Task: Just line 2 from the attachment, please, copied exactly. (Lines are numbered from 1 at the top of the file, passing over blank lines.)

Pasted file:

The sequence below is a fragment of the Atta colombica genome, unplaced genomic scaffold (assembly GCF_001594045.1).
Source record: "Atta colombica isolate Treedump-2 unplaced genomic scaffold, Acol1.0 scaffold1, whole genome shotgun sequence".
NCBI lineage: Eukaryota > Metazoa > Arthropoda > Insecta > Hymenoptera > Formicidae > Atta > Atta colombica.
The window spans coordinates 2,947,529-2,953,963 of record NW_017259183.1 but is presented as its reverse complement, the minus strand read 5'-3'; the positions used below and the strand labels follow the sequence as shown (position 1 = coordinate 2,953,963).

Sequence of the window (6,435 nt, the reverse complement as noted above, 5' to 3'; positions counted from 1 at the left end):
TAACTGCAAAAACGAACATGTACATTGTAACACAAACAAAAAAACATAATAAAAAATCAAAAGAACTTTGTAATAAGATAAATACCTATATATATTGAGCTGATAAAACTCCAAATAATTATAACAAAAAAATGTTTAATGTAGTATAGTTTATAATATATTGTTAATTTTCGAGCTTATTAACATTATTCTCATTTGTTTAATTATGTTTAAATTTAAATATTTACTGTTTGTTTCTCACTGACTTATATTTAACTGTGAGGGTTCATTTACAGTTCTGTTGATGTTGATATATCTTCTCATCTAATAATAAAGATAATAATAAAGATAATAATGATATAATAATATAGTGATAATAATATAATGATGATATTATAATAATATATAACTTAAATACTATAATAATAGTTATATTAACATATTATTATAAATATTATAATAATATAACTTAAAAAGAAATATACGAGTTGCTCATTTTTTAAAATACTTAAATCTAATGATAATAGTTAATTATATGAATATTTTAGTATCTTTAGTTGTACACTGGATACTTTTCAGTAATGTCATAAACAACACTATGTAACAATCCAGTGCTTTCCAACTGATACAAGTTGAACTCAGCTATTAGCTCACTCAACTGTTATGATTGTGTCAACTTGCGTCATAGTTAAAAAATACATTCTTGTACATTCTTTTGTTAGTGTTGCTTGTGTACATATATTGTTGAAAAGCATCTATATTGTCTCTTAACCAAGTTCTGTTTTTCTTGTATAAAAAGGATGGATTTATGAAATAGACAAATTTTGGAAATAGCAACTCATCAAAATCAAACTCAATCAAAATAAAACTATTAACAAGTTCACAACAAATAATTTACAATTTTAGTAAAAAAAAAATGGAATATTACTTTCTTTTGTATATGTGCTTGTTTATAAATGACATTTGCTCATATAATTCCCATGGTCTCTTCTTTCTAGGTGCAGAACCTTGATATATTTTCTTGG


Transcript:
Source record: "Atta colombica isolate Treedump-2 unplaced genomic scaffold, Acol1.0 scaffold1, whole genome shotgun sequence".